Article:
Convex spokeshave, for oars and paddles.
Adze, for larger boats.
Small hand-drill stock with drills.
Two or three round sole planes for spars.
Besides these tools there will be needed a block of Iron called a "set," or riveting iron, used to hold against the head of a nail in riveting; a "burr starter," which is a piece of iron or brass rod 3/8 in. in diameter and 3 in. long, with a small hole in one end, used to drive the burrs on to the nails, and some wooden clamps, shown in Fig. 7. The solid ones are sawed out of oak, 6 to 8 in. long and 1 in. thick, strengthened by a rivet through them. The others are of the same size, but in two pieces, joined by a bolt or rivet. In use a wedge is driven in the back, closing the other ends of the jaws.
A work bench of some kind must be had, the simplest form being a plank 2 in. thick, 10 in. wide, and, if possible, several feet longer than the intended boat, so as to allow room for a vise on one end, as well as space to plane up long boards. This plank should be securely fastened along a wall, 2 ft. 8 in. above the floor and with its outer edge 20 in. from the wall, the space at the back being filled in with 1 in. boards, making a bench 20 in. wide, the top being level and smooth, as the material to be planed on it will be very thin. A vise of some kind must be placed near the left hand end, an iron one being the best, but the, common wooden one will answer, and is much cheaper.
Fig. 8 shows a permanent bench fastened to the wall. The top is 3 in. thick, of oak, and should be 24 in. wide, and at least 10 ft. long, a piece of 2 in. plank being fastened at the right hand end by way of an extension for planing long stuff. A series of 3/4 in. holes about 3 in. apart are bored in each leg, a peg being inserted in one of them to support long boards, in planing the edges. A bench hook (a) is placed near the vise; the bracket (c) is cut out of 2 in. stuff and is bolted to the bench, being used to support spars, paddles and similar pieces, one end being held in the vise, and the other resting on the bracket.
Drawers are provided under the bench for tools, nails, screws, etc. At the back of the bench an upright board 12 in. wide, carries a rack for the chisels, gouges, gimlets and small tools, above it, on the wall, the saws, draw-knife, spokeshave, brace, etc., are hung, a rack for the small planes, and another for sandpaper is fastened, also small boxes for such nails and screws as are most frequently required.
Two saw horses or benches are also necessary, the tops being 3 in. thick, 6 in. wide and 3 ft. long, and the legs 2 ft. long. Two pins of hard wood 1 in. in diameter are driven tightly into holes about 1-1/2 in. apart in one of the benches. When not in use they are driven down flush with the top, but in slitting long boards, they are driven up and the board wedged between them.
Another useful piece of furniture is a stool about l ft.x18 in. on top and 18 in. high, one-half of the top being a seat and the other half, the right hand side, making a tray to hold nails. screws, hammer, pliers, and other small tools used in fastening the plank, thus avoiding the necessity of stooping over the work, and also keeping the tools off the floor.
A framework of some description is always necessary to support the boat or vessel in building. If a ship or yacht, the keel is laid on blocks a short distance apart, but in boat work, the "stocks," as they are called, are usually a plank set on edge, at such a height above the floor as will bring the boat in a convenient position (Fig. 9). The piece (a) is a common pine or spruce board, 1 in. thick, 8 or 10 in. wide and 13 ft. long, the upper edge being cut to the rocker of the keel, as taken from the drawing. This board is supported on three legs and securely braced in all directions, the top being 20 in. from the floor, so as to give room to work on the garboards.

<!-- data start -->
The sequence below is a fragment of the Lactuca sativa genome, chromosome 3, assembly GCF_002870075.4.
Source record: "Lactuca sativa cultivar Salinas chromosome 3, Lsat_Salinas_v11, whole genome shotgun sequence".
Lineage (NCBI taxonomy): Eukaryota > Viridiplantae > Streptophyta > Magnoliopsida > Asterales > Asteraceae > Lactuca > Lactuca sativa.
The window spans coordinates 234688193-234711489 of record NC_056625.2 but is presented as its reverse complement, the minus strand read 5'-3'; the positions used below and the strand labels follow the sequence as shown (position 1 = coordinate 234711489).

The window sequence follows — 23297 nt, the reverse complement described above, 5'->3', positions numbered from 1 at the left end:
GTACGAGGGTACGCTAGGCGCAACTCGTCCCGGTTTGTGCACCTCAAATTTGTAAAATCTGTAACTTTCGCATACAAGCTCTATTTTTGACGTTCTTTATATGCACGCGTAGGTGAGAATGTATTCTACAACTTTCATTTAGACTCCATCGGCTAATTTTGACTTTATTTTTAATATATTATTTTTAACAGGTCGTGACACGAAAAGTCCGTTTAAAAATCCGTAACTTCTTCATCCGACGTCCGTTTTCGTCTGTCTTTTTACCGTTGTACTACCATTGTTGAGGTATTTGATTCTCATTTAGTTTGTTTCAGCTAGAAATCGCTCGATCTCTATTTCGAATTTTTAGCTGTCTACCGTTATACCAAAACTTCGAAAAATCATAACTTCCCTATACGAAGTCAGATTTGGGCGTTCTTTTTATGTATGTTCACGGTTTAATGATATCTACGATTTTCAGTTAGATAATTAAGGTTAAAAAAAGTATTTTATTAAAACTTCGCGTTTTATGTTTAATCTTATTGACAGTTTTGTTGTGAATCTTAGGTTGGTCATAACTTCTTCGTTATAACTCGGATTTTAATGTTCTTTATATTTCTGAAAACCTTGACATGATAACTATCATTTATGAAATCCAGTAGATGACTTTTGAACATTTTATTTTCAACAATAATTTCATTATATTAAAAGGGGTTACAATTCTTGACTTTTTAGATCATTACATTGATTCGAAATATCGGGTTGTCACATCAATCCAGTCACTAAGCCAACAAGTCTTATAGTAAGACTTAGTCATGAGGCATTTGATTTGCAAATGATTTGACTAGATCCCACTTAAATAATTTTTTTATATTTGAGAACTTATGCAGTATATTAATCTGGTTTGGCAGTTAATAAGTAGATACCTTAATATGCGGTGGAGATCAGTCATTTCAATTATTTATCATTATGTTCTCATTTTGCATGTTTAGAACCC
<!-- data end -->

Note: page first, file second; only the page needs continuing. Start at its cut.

Another style of stocks is shown in Fig. 10, a table being built about 13 ft. long and 30 in. wide, somewhat like a canoe in breadth; the top, which is 20 in. from the floor, is perfectly level. A line is drawn down the center, while across the board, battens, 1 in. wide and 1-1/2 in. deep, are nailed, 2 ft. apart, to each of which a mould is screwed, the boat, of course, being built keel upward.
This method of building (similar to that employed for shell boats) is the easiest and best, but involves more labor in the construction of the table or stocks; however, if several boats are to be built, it will pay to make a strong level table, as when once a set of moulds are made and each fitted to the screw-holes in its respective crosspiece, they may be set in place in a few minutes with every certainty that they are correctly placed, and that they must remain so, while the table makes a convenient place to lay tools.
Finally a steam box of some kind is necessary, Its size depending on the work to be done. Usually all the steaming required for a canoe is the timbers, perhaps 1/4 or 5/16 in. thick, which may be done with care in a trough of boiling water, but if anything larger is to be bent, a kettle, holding a couple of pails of water, should be arranged over a stove, or roughly bricked in if out of doors, a top of 2 in. plank being fitted closely to it with a pipe leading from the top to the steam box, which is of 1-1/2 or even 1 in. boards, and may be 3x6 in. inside and 7f t. long, supported on trestles or legs near the kettle, and fitted on one end with a hinged door to close tightly, or the end may be closed with a bundle of rags (See Plate XV. and page 129.)